Awamori, the production of which is believed to have begun independent of shochu production on nearby Kyushu Island in Japan, is made using Thai long-grain rice, which is unsuitable for eating (according to Okinawans), but very well suited for alcohol production. Besides this grain difference from shochu (usually produced using sweet potatoes, barley, or Japanese short-grain rice), the distillation process is also simpler. Okinawan black koji, all but lost after intense American bombing during World War II, is mixed into the rice at the beginning of the fermentation process rather than added later as in shochu production. Fermentation lasts for several weeks after which the moromi (rice mash) is distilled using traditional atmospheric distillation techniques. This traditional process results in a richly flavored and aromatic spirit that is commonly compared to Brandy or Tequila, but is sometimes ungenerously referred to as “old sweat socks” for the unusually pungent aromas.
Awamori is often aged in traditional clay pots, which mellows the biting spirit over time even as the alcohol content rises through evaporation. Awamoris aged over 3 years are considered “kusu” or “old” spirits. These Awamori are highly sought after by connoisseurs and particularly old Awamori can sell for hundreds of dollars a bottle. These older kusu Aamori are considered very brandy-like, though they’re almost impossible to find in the West. Prior to WWII it was common to have Awamori aged 100 years or longer, but due to the bombing campaign, all of these very old spirits were lost and only relatively young varieties remain. Within a few more years to decades 50 to 100 year old Awamori may once again be available to those willing to pay the premium.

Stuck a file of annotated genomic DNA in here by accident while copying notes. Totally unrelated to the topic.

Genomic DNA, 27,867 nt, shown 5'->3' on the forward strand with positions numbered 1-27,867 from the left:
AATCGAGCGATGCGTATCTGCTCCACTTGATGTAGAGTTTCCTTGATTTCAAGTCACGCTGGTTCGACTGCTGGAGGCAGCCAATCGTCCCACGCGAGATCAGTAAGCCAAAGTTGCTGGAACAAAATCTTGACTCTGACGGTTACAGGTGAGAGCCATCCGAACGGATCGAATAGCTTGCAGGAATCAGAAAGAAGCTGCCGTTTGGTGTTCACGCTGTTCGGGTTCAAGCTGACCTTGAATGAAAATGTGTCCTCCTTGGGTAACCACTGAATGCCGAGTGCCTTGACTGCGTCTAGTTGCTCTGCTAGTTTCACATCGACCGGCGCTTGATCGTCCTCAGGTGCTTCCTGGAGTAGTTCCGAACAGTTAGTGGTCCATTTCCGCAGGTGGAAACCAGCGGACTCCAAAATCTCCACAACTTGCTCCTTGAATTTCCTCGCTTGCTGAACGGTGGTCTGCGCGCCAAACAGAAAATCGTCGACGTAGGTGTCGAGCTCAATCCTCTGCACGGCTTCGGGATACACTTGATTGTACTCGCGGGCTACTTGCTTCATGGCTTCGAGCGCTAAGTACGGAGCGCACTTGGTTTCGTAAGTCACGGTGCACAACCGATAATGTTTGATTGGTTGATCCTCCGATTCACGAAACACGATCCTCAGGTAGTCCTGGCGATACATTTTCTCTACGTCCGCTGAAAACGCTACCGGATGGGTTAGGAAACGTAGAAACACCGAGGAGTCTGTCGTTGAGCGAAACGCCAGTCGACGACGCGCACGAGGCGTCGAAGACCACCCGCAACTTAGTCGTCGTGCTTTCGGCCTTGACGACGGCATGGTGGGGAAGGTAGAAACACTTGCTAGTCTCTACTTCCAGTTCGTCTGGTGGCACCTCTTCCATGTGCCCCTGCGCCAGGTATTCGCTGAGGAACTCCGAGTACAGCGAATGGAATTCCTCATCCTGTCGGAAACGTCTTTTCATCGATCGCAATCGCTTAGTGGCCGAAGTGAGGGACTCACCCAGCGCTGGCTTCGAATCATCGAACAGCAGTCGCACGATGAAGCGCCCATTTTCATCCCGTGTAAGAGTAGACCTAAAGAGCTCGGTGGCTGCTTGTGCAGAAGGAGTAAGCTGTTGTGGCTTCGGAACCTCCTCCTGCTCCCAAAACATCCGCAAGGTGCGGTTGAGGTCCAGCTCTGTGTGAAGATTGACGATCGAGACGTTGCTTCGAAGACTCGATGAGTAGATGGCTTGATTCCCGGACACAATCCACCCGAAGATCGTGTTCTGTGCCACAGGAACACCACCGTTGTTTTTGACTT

Awamori currently sold in the U.S. may be aged for a time, but does not include the premium 5, 7, 10, 0r 20 year varieties. However, the currently imported Awamori are very nice spirits in their own right. From the unapologetically earthy and herbal Ryukyu Ohcho to the sweet yet pungent Kumesen (not yet reviewed, but soon) to the complexly sweet and rich Zuisen Hakuryu, these spirits provide a variety of examples of Awamori and all are resolutely Okinawan.
Not all Awamori is careful aging and a focus on purity. Perhaps the most iconic image of Okinawan Awamori for many tourists is the sight of habushu, or pit viper spirits. Traditionally, these poisonous snakes renowned for their virility and vitality, were drowned and pickled in Awamori before consumption. More modern habushu is produced using a “cleaned” snake that has been gutted prior to bottling. This modern production reportedly reduces the overwhelmingly vile scent of traditional habushu and makes it much more palatable for tourists. At this point habushu is more of a novelty than a vital part of Okinawan drinking culture, but it’s hard to write a story about Okinawan drinking without mentioning this curious beverage.